(2) A store DT and personal-service DT, linked to each other, select a dish good for the worker’s health from the restaurant’s menu. From the current and predicted congestion status of the restaurant, DTC determines that it is better for the worker to eat in another area than in this restaurant, requests a tenant-management DT to secure a spot in another area convenient for the worker, and requests a mobility DT to deliver food from the restaurant to that spot. DTC is aimed at global optimization covering several DTs, taking the worker’s comfort, congestion status of the current restaurant, and operation of the restaurant into account.

(3) The personal-service DT predicts the worker’s health status from his/her collected vital signs and selects an area that is optimal for his/her health status and globally optimal for the community.

(4) From the current locations of delivery vehicles and demand forecast, the mobility DT selects a vehicle most suitable for carrying lunch from the restaurant to the specified location. The selected vehicle goes to the restaurant.

(5) The mobility DT collects information about the operational status of the elevator that the worker has to take to get to the specified area and predicts the best time when he/she should take the elevator from information about the predicted congestion status of the elevator.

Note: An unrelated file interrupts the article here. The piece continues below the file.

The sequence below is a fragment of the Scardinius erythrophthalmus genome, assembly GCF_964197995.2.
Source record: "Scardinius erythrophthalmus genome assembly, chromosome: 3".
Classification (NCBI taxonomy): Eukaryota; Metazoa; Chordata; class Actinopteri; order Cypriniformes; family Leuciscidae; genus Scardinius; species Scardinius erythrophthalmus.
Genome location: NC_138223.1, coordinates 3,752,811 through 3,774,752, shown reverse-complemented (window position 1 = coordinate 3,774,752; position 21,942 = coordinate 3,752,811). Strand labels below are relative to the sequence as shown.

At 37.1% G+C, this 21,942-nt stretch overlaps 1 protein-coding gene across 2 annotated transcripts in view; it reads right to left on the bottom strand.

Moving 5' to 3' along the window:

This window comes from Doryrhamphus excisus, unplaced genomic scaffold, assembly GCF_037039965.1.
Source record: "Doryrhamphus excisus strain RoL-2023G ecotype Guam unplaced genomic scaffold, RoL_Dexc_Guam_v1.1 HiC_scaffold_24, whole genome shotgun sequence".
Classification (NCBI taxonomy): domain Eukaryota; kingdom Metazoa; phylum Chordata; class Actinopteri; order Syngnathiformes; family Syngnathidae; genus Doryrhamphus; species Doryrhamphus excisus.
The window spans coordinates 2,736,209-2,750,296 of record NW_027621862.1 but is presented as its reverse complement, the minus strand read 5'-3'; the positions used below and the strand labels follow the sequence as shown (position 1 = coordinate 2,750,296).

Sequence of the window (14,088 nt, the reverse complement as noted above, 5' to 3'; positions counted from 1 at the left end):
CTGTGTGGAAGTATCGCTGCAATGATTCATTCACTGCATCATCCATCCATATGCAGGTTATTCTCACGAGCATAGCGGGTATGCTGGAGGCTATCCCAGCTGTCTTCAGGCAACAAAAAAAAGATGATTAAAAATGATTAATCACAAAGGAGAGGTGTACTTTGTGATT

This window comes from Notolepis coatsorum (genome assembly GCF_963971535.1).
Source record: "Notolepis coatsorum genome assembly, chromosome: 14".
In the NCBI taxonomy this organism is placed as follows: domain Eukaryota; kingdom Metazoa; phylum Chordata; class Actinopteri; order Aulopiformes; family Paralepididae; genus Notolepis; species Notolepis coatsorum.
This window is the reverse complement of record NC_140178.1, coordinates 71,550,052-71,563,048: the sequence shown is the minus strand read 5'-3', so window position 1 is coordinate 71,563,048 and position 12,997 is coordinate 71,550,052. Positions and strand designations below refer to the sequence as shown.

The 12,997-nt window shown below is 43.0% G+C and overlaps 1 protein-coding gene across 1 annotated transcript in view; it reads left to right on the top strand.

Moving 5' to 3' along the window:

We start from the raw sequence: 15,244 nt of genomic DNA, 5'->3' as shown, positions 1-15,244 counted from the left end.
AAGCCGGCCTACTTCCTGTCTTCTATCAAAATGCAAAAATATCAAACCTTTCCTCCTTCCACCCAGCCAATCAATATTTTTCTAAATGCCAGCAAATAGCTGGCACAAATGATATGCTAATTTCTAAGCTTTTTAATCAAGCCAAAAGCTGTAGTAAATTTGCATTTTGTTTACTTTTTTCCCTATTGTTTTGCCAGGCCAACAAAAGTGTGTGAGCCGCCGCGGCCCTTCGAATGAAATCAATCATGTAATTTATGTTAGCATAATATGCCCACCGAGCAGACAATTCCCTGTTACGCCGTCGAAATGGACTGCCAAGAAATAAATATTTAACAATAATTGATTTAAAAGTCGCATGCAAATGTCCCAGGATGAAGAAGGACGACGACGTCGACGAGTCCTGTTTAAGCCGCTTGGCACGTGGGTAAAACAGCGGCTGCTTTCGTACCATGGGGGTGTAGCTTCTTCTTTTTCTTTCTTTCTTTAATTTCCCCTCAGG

(6) A building-management DT finds from the operational status of security and cleaning that cleaning can be done efficiently if the worker moves within several minutes. Thus, the worker receives a suggestion at the right time that he/she should go and have his/her lunch. When he/she comes to the elevator, the elevator promptly arrives. Just when he/she arrives at the destination, food suitable for his/her health status is delivered.

For user actions that involve multiple DTs, DTC can link DTs to provide highly satisfying UX, something that cannot be achieved by a single DT.

4.2 Feature 2: heightened prediction precision (regarding zero food loss)

Another use of urban DTC is introduced below with an example of the zero-food-loss DT.

In Japan, 28.42 million tons of food and foodstuff are thrown away annually, and a stunning 6.46 million tons is edible food loss [4]. They are thrown away because they are unsold, returned, leftovers, or non-standard. The following measures can be considered for restaurants in the community to reduce food loss (Fig. 4).

Fig. 4. Approach to zero food loss.

(1) Optimization of foodstuff purchase based on demand forecast